Mike Iaconelli – 2013 Bassmaster Classic In-Depth 4th place
by Dan O’Sullivan
When you are a former Bassmaster Classic champion, the only thing that helps your career in terms of historical significance is winning another Classic championship. For 2003 champion Mike Iaconelli, each time he enters the Bassmaster Classic field his goal is to do precisely that.
In pursuit of that goal, Iaconelli invests large amounts of time in research and map study prior to going to the lake and this year was no different. The Pittsgrove, NJ. pro spent countless hours pouring over maps at home in search of the types of areas that he felt would produce winning stringers. “I figured that the fish would be somewhere between a winter pattern and early pre-spawn,” Iaconelli said. “So I used Hot Spots Maps and Fishidy.com to try and pinpoint areas that had the kinds of structure I thought I would use during the event.”
With many hours of study, Iaconelli had dozens of locations to check when he finally went to the competition site. That meant that he would have to take a look at each one during his pre-practice trip and begin to isolate those that would be most productive. He would spend his four day pre-practice doing exactly that.
Iaconelli said that he looked for areas in creek mouths that brought together a combination of deep water access and transition zones. “What I looked for were points and secondary points that had some sort of rock structure on them,” he said. “But, they had to have more than just rocks there needed to be transition zones; where larger and smaller rocks started to mix. It’s a typical pre-spawn necessity, and this is where my Lowrance Structure Scan really helped me find the juiciest areas.”
He was able to find several areas and some of the best were in longer, narrower creeks that provided protection from winds and wave action that allowed those creeks to warm earlier. One of those which became his primary starting point for the tournament was a secondary creek near Horse Creek that actually held five or six specific areas for him to target.
While he had essentially eliminated many areas during pre-practice, Iaconelli said he was really proud of the way he practiced the lake during the official practice period. “I had a conversation with Rick Clunn who told me that he admired the way Hank Parker practiced,” said Iaconelli. “Clunn said that Parker fished like an animal; covering everything, and that’s what made him to effective come tournament time.”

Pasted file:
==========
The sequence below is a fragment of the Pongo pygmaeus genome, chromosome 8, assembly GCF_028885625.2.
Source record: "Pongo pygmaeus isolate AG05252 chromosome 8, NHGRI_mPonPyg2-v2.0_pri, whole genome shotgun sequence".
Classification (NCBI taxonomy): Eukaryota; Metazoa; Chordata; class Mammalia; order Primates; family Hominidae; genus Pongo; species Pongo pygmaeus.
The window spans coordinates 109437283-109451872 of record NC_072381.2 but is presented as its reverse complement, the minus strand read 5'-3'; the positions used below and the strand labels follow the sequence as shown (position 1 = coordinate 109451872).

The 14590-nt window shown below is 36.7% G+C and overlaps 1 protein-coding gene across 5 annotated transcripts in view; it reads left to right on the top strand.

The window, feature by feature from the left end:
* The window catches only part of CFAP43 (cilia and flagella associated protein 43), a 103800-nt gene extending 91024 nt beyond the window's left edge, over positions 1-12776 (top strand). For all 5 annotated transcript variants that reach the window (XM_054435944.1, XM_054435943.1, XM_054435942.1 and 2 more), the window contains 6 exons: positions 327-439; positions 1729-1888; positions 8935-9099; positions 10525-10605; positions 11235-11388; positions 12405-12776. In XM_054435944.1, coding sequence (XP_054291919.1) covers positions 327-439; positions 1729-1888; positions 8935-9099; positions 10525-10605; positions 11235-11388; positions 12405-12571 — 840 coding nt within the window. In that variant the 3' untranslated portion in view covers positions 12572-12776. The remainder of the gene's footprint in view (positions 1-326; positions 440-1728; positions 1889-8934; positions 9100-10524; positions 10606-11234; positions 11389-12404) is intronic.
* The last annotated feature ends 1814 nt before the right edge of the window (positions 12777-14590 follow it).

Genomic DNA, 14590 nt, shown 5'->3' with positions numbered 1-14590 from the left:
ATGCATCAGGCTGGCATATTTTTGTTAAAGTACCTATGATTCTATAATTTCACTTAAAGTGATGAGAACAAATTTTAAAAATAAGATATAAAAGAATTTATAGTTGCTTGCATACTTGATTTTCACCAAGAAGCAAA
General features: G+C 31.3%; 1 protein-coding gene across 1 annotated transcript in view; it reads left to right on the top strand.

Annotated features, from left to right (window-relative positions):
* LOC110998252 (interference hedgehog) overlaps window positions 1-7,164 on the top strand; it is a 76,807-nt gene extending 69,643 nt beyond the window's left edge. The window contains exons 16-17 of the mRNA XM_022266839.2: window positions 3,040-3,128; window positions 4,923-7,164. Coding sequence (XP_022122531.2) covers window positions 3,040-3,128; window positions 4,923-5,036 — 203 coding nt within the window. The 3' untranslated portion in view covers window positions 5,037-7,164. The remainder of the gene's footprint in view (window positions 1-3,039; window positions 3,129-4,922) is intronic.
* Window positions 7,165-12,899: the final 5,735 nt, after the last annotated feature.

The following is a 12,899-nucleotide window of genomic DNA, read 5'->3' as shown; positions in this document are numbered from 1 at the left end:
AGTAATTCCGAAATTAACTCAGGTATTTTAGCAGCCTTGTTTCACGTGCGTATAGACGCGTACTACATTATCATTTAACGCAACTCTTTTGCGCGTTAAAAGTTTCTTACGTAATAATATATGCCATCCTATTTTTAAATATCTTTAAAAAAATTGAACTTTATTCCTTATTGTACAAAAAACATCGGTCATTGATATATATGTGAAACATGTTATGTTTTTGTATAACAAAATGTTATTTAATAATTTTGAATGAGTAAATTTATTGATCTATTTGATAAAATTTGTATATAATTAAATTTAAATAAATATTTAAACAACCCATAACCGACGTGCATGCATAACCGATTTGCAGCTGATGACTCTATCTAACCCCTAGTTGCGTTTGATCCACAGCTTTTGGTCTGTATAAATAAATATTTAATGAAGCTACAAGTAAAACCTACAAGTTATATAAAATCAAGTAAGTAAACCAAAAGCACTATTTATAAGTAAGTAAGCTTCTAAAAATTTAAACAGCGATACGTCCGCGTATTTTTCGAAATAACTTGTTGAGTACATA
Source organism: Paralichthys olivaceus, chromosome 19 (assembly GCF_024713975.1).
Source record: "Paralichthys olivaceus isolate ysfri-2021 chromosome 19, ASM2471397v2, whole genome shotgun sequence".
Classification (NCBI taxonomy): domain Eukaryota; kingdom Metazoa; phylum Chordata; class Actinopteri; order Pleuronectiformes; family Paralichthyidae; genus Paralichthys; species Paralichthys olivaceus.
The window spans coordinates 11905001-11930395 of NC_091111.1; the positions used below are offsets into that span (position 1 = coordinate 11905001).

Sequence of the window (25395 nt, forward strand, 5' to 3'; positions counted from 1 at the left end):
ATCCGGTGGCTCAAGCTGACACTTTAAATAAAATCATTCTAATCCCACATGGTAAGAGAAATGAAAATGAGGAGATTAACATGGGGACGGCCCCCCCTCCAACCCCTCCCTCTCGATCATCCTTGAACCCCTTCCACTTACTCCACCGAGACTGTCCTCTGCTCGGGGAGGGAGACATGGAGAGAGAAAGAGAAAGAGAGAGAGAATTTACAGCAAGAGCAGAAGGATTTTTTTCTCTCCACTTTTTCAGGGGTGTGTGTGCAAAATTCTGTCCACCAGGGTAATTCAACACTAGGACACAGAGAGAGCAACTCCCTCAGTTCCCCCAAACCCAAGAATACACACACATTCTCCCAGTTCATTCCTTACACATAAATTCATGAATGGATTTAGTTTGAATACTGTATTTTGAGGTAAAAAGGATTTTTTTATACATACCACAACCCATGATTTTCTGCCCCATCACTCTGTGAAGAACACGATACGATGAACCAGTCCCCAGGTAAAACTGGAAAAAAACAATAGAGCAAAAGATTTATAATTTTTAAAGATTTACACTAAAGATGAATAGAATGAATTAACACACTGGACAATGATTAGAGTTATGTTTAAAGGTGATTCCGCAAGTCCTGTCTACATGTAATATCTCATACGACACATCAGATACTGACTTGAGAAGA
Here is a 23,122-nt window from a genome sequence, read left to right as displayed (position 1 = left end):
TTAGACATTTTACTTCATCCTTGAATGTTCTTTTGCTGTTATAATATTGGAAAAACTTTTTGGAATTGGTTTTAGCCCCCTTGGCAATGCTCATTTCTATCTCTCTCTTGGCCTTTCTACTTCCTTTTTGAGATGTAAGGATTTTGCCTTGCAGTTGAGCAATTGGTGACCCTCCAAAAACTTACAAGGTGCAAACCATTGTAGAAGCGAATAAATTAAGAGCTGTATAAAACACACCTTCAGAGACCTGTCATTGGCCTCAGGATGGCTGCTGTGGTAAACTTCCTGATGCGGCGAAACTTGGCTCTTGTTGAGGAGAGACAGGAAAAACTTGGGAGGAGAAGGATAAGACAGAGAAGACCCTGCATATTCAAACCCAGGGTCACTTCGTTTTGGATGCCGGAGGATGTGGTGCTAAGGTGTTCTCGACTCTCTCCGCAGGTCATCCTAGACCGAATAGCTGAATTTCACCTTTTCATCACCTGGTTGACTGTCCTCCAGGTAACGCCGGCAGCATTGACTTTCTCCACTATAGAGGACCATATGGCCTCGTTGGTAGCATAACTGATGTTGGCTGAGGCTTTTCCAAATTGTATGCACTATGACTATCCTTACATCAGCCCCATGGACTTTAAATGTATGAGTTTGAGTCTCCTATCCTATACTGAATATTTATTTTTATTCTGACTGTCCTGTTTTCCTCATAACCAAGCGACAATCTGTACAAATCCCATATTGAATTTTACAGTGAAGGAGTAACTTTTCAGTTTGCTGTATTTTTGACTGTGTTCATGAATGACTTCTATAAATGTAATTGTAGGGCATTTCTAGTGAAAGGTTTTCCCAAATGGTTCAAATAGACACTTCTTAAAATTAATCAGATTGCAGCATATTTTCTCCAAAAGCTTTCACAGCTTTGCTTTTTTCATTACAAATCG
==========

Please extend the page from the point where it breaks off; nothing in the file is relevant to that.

With that approach, and an open mind Iaconelli set out, allowing himself to check out new things in spite of the fact that he had strong feeling they would not be holding fish when the tournament started. “That really helped me know that I was fishing the best water I could find, and I didn’t spend any time wondering if there was something I overlooked,” he said. “That helped me really focus on my primary areas for the tournament.”
Those primary areas were ten to fifteen spots mid-lake that had the combination of structure and cover along with marginally stained water. He said if the water was too clear he could not get the bites he needed, and the same with the dirty water.
Having been a competitor in many championship events, Iaconelli knew how important it was to get off to a good start and build some momentum. But, having a boat number in the forties meant that he may not be able to get on any of his prime spots. When he arrived at his first choice expecting to have to move on, he was surprised to find no one on it. “I couldn’t believe that no one was in there, and when I caught a three and half pounder in the first five minutes, I knew it was going to be a good day,” he said. “It would only take me two hours from that point to get my limit and I had about seventeen pounds in the boat at that time. With that much weight that early, I was able to really slow down and fish thoroughly.”
He left that area at 10:30AM to work other spots but by 1:00 in the afternoon, he had not improved his weight. Ironically it is that time period that he feels cost him the Classic. “I never figured out the mid-day bite,” he said. “I think if I had, I would have probably won.”
From 1:00 until check-in he was able to cull up to his final weight of 21 pounds, 8 ounces, which found him tied for the lead with Cliff Pace.
He started the second day of the tournament full of excitement because he had an early boat number, which meant he would get more of the early morning bite on the spot he had wanted to start on. He ran to his spot and dropped the trolling motor in the water and there was no power. “I recovered as quickly as I could changing out my trolling motor to my spare,” Iaconelli said. “It took me about thirty minutes to get everything situated and I think I missed most of the morning bite.”